Forearm weapons inspiration (Terminator 2029 Bethesda Softworks)

Forearm weapons inspiration
(Terminator 2029
Bethesda Softworks)

The 1st draft of the book ended up a whopping 84 pages—and I say whopping sarcastically. It was written in a hybrid prose and screenplay format. So all the character dialogue was written with their names followed by a colon and then dialogue. Cindy: “Says this.”

To say it was terrible would be a compliment. The dialogue was childish, the prose unreadable, and the characters were aggravating to read. So I shelved the project and decided it wasn’t worth the effort. (We all see how well that turned out.) I don’t know what specifically brought me back to writing the book again, maybe it was the lack of female superheroines in mainstream media or maybe I simply couldn’t stop dreaming about it.

So I rewrote the book again, and again, and again. Each rewrite was an improvement over the last but not good enough to be published. I changed it from third person to first person then back to third person again. I bought grammar books, and writing books, and practiced my sentences every day. I hired a cheap editor, rewrote it again and began to believe that I was writing a masterpiece, my magnum opus, even though there were telltale signs of a sinking ship.

First, never get a cheap editor. If you’re paying three hundred dollars or less, you will get what you pay for. My editor did not point out the structural problems with the book, or the characterization problems, and didn’t catch all the typos present in the book. Though my own shortcomings as a writer did not fall on my editor’s shoulders, my editor should have been able to tell me that the book had some serious problems. Anyway, I self-published my book through Createspace and waited for the 5 star reviews to roll in.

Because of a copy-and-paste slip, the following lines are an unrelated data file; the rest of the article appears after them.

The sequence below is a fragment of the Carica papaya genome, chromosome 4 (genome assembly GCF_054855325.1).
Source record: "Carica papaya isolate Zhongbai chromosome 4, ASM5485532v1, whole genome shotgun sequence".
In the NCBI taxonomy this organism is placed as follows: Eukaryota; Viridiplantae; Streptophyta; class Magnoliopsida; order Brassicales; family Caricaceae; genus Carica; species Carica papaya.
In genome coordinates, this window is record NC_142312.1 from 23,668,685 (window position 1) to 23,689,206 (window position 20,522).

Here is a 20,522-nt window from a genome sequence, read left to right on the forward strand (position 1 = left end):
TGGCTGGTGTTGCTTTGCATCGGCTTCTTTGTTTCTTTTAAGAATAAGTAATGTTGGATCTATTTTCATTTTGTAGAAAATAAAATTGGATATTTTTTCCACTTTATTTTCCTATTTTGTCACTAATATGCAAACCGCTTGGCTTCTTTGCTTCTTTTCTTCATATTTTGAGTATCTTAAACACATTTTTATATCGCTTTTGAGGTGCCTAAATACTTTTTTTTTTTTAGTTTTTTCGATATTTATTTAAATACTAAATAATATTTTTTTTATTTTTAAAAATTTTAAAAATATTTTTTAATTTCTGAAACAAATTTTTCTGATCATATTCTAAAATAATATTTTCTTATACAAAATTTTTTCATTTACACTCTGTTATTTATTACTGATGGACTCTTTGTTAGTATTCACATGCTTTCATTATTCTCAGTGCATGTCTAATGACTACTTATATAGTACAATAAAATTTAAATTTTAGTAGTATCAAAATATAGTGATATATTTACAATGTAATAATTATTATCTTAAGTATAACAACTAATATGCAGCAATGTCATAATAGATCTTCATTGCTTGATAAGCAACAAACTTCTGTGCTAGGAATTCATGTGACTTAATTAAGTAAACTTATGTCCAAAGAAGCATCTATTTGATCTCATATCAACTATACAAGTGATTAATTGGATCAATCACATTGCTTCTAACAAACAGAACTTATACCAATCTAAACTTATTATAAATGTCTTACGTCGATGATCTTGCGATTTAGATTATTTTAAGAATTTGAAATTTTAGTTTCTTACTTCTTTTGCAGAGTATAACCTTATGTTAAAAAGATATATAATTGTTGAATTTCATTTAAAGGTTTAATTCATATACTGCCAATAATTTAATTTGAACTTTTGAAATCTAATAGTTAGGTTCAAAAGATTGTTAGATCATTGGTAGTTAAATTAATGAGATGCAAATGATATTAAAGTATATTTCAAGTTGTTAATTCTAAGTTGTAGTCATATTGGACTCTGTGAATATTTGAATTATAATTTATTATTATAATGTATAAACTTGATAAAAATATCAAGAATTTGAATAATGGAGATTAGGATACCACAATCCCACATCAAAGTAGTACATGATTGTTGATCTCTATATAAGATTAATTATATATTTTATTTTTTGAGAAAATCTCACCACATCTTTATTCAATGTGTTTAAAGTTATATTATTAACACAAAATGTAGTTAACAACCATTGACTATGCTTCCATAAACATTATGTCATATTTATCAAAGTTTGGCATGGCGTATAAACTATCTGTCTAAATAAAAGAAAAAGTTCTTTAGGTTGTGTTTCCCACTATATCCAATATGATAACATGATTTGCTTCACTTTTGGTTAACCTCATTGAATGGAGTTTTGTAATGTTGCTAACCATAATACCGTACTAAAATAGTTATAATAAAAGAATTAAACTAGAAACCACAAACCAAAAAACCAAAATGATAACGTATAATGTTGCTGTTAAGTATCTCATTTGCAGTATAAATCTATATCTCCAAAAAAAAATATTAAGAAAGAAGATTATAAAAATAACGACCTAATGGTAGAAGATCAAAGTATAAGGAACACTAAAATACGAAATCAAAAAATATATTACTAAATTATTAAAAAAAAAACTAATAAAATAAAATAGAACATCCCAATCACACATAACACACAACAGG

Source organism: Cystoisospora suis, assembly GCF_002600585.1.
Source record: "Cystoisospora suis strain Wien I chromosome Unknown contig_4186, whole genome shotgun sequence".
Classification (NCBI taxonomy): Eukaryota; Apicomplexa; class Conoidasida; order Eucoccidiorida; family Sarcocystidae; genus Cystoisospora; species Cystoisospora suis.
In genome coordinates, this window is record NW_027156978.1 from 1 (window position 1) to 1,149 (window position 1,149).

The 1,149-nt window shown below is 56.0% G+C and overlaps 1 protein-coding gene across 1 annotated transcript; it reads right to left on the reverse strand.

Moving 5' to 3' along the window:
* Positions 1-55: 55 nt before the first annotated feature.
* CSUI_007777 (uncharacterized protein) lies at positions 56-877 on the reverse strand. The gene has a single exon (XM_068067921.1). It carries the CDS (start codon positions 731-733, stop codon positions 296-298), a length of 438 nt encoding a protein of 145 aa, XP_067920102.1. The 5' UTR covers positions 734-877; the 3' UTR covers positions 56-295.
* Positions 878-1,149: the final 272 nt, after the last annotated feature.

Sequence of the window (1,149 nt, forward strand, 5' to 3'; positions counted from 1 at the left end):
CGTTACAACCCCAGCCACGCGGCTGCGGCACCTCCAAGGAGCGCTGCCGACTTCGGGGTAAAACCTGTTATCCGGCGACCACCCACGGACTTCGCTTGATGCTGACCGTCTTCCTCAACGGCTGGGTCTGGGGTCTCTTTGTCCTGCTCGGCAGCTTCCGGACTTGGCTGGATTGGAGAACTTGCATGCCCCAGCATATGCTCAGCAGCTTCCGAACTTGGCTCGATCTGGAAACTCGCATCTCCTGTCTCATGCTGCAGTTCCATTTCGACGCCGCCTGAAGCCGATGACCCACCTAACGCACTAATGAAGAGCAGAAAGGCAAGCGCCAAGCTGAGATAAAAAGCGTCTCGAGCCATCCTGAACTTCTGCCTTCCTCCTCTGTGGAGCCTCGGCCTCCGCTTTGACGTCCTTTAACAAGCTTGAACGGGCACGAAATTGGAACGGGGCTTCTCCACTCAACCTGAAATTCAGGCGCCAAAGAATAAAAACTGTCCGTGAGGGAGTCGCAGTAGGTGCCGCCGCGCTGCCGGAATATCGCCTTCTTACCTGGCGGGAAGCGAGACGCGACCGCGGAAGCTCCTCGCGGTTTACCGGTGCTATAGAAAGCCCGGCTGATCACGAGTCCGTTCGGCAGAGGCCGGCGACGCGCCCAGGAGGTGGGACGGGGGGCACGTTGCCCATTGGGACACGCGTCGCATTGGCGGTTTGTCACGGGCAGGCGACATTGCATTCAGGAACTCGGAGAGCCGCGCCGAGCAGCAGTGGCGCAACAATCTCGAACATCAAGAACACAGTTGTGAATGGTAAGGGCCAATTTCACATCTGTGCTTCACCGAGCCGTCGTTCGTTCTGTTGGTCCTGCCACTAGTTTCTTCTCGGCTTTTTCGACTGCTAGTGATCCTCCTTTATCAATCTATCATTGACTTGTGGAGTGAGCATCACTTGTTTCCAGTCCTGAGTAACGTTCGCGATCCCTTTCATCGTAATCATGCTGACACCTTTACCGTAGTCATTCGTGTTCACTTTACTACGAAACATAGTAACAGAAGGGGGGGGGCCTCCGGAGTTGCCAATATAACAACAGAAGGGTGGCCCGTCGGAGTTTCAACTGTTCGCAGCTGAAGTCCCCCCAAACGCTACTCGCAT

The reviews were swift and brutal, condemning the book as one of the worst titles ever to be published. Well, that’s a bit of an exaggeration, it was not the worst, but the readers definitely disliked it. It wasn’t Catwoman (the Halle Berry movie) level bad, it was more like Daredevil (Ben Affleck) bad. Average, mediocre, bordering on the edge of awful.

Though I was hurt by the reviews, the readers did have a hopeful message in their bad reviews. It’s bad, but it has the potential to become really good if he practices his writing a bit more. I wrote the second book called The Silver Ninja: Indoctrination, and that reviewed a little better but not to the level I wanted it to be. I was happy with the second book, but anytime someone would ask me about the first book, I would tell them not to read it.

I started book three thinking that I should continue the series and not worry about book one. Less than a quarter into my third novel, I stopped and asked myself, “If you keep telling people not to read the first book, why are they going to read the third one?”
Though I didn’t want to admit it, I knew I had to rewrite the book which started it all. I didn’t want to, definitely tried to avoid it, but it had to be done. You cannot have a series and tell people to ignore the first book. So I rewrote it for what must have been the 8th or 10th time. I was excited and extremely happy with the direction of the rewrite. I thought this draft would be my next masterpiece. I was so confident in my amazing rewrite that I hosted a beta read and invited readers to check it out.

Getting a handful of one star reviews on Amazon and Goodreads was hurtful. Getting told that the beta was worse than the original book left me devastated.

I didn’t want to be a writer anymore.

It takes courage to put yourself out there, but it also takes heart to endure the savage beating of being told you are a terrible writer. If this were a boxing match, I would be the guy face down on the mat with the ref already up to five in his count. I didn’t want to get up, I shouldn’t have gotten up, but I did. Not because I liked having my ego punched in the face, but because I had something to prove.

If I wanted to prove myself as an author, I needed to write.

And the results of more than a decade of writing will be available in the link below.


Cindy holding a sword. Artwork by: Alex Chelyshev